How We Hear

The Ear is a very complex organ and comprised of three major parts- the outer ear, the middle ear, and the inner ear. The body transforms sound in many different ways, before it even reaches our brains for interpretation.Anatomy of the Ear

Sound is produced > Sound waves travel into the Ear Canal > Sound waves hit the Eardrum > Eardrum sends a mechanical wave to the Middles Ear Bones (ossicles) > Ossicles vibrate from Malleus to Incus then Stapes > Stapes vibration starts a hydraulic wave into the Cochlea  > Cells of the Cochlea send electrical impulses to the Auditory Nerve > Electrical impulses then enter the Central Auditory System


The Outer Ear
The outer ear starts at the pinna, the part of the ear you see. From there is the external auditory canal, or ear canal, where wax is produced and hair grows to protect your ear.  These structures help collect, emphasize and funnel acoustic sound waves to the tympanic membrane, or ear drum, the last stop on the outer ear highway.

The Middle Ear
The middle ear is an air-filled cavity with three suspended bones called ossicles. When sound hits the Tympanic Membrane sounds are transformed from acoustic waves into mechanical waves that vibrate the ossicles. The first ossicle is the Malleus which is connected to the tympanic membrane. The other end of the Malleus in the Incus which is connected to the Stapes. The Stapes vibrates in and out of the oval window of the inner ear, the cochlea.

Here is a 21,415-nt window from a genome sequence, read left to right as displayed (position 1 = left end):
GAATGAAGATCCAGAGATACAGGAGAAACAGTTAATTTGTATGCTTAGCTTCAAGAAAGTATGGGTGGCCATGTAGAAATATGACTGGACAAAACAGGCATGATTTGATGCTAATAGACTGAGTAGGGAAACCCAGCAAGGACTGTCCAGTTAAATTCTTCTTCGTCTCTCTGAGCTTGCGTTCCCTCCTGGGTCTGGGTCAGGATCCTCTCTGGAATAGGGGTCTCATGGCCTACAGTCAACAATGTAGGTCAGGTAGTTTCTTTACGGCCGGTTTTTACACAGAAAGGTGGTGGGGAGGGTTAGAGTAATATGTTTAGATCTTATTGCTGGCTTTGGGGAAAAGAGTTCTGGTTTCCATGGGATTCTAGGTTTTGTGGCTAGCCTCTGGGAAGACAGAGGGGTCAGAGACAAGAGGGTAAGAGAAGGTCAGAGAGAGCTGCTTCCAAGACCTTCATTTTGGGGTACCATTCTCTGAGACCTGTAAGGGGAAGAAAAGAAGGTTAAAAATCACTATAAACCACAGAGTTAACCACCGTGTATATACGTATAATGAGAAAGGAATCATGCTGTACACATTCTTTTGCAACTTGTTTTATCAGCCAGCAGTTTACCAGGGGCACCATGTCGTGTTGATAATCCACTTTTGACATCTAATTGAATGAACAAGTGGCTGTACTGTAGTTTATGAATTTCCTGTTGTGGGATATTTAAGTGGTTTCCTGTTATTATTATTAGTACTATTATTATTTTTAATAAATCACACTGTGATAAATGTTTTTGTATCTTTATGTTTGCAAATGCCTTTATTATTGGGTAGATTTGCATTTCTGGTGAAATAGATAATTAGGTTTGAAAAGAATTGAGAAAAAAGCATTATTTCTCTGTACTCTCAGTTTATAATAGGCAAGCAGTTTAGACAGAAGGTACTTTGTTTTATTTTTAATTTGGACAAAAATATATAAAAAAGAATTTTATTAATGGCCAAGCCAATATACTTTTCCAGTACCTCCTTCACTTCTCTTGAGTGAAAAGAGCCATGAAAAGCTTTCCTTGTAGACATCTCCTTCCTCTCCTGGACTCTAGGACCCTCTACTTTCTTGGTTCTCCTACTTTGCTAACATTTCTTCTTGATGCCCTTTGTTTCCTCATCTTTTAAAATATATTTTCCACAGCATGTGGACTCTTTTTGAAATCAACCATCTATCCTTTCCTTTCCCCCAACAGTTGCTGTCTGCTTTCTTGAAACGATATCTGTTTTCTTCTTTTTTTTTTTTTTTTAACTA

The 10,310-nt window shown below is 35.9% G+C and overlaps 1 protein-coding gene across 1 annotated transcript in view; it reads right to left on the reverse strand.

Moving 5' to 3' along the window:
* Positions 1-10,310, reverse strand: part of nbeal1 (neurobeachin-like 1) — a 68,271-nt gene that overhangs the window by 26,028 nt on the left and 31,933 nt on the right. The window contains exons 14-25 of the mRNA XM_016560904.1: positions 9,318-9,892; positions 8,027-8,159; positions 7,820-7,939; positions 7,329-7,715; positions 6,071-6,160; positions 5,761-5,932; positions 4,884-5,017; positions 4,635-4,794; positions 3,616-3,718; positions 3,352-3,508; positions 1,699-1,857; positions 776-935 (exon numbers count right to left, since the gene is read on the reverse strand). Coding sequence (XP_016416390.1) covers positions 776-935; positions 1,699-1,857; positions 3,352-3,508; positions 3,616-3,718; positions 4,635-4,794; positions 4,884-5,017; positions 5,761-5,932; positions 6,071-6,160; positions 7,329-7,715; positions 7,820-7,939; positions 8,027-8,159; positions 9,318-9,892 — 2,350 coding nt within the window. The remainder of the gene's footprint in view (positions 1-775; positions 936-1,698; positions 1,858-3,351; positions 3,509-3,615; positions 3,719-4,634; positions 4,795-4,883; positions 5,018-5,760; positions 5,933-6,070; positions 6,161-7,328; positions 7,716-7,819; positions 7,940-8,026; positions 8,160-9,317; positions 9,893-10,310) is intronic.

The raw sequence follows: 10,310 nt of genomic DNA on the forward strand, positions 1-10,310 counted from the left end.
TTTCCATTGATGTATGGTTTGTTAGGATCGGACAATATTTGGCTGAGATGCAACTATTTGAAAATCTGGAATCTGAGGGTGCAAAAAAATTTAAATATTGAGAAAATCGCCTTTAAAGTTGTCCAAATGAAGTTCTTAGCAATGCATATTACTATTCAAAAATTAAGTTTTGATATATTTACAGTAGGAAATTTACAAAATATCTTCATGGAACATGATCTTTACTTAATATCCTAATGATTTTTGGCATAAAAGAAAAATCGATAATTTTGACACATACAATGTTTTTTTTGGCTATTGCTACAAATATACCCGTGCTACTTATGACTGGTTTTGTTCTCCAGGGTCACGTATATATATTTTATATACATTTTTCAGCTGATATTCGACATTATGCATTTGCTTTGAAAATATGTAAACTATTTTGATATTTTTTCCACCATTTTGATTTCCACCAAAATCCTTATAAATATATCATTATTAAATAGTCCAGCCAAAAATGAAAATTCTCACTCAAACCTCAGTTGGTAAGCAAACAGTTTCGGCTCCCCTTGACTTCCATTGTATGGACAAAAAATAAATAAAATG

The Inner Ear
The Cochlea is a fluid filled membrane encased in the temporal bone of the skull.  When the stapes moves in and out of the Oval Window it creates a hydraulic waves within the fluid of the Cochlea. This wave causes one of membranes floating within the fluid to move, which stimulates the tiny hair cells sitting along the length of the membrane. When these cells are stimulated they create an electrical impulse that sends the information to the auditory nerve.


The Central Auditory System is responsible for carrying the sound information to the brain and interpreting the message.

Cells in the Cochlea send electrical impulses to the Auditory Nerve > Auditory Nerve sends impulses to the Brainstem > Brainstem to the Thalamus > Thalamus to Auditory Cortex in the Brain > Auditory Cortex interprets message

Impulses from the cells in the cochlea are picked up by the auditory branch of Cranial Nerve VIII, the Vestibulocochlear nerve. Cranial Nerve VIII carries most of the impulses to the brainstem, where they hit a few checkpoints for processing on the way to the brain. For most impulses, the first stop from the nerve is the Cochlear Nuclei then they travel to the Superior Olivary Complex within the Medulla. The signals are then transferred to the Inferior Colliculus in the Midbrane. The Medial Geniculate Body within the Thalamus relays the signal from the Midbrane to the Auditory Cortex. It is the Auditory Cortex that translates the electrical impulses into meaningful sound.

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